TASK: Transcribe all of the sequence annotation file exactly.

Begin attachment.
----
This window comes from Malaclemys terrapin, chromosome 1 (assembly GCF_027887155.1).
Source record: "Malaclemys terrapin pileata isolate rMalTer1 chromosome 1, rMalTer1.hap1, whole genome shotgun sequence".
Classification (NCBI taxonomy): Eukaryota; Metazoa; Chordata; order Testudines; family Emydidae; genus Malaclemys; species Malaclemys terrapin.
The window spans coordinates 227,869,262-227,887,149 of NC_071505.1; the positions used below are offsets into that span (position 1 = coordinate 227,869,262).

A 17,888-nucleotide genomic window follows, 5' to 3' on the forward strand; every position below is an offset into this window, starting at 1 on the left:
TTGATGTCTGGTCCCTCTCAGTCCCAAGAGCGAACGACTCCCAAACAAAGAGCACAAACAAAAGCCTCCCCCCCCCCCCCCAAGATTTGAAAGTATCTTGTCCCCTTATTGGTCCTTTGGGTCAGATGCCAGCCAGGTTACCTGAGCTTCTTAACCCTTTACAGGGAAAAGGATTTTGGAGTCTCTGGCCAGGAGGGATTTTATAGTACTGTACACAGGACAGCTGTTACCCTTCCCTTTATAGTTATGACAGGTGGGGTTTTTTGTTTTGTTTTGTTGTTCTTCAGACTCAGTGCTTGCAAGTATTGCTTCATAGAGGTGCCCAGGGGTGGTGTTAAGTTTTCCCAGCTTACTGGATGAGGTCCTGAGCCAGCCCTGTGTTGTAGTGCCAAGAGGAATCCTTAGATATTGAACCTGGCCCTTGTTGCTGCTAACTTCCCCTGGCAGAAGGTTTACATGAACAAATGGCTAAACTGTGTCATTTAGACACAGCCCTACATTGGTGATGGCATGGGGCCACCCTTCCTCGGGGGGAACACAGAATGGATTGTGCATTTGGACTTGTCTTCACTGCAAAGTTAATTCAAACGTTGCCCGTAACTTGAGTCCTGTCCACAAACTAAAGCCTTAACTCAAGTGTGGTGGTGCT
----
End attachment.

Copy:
This window comes from Malaclemys terrapin, chromosome 1 (assembly GCF_027887155.1).
Source record: "Malaclemys terrapin pileata isolate rMalTer1 chromosome 1, rMalTer1.hap1, whole genome shotgun sequence".
Classification (NCBI taxonomy): Eukaryota; Metazoa; Chordata; order Testudines; family Emydidae; genus Malaclemys; species Malaclemys terrapin.
The window spans coordinates 227,869,262-227,887,149 of NC_071505.1; the positions used below are offsets into that span (position 1 = coordinate 227,869,262).

A 17,888-nucleotide genomic window follows, 5' to 3' on the forward strand; every position below is an offset into this window, starting at 1 on the left:
TTGATGTCTGGTCCCTCTCAGTCCCAAGAGCGAACGACTCCCAAACAAAGAGCACAAACAAAAGCCTCCCCCCCCCCCCCCAAGATTTGAAAGTATCTTGTCCCCTTATTGGTCCTTTGGGTCAGATGCCAGCCAGGTTACCTGAGCTTCTTAACCCTTTACAGGGAAAAGGATTTTGGAGTCTCTGGCCAGGAGGGATTTTATAGTACTGTACACAGGACAGCTGTTACCCTTCCCTTTATAGTTATGACAGGTGGGGTTTTTTGTTTTGTTTTGTTGTTCTTCAGACTCAGTGCTTGCAAGTATTGCTTCATAGAGGTGCCCAGGGGTGGTGTTAAGTTTTCCCAGCTTACTGGATGAGGTCCTGAGCCAGCCCTGTGTTGTAGTGCCAAGAGGAATCCTTAGATATTGAACCTGGCCCTTGTTGCTGCTAACTTCCCCTGGCAGAAGGTTTACATGAACAAATGGCTAAACTGTGTCATTTAGACACAGCCCTACATTGGTGATGGCATGGGGCCACCCTTCCTCGGGGGGAACACAGAATGGATTGTGCATTTGGACTTGTCTTCACTGCAAAGTTAATTCAAACGTTGCCCGTAACTTGAGTCCTGTCCACAAACTAAAGCCTTAACTCAAGTGTGGTGGTGCT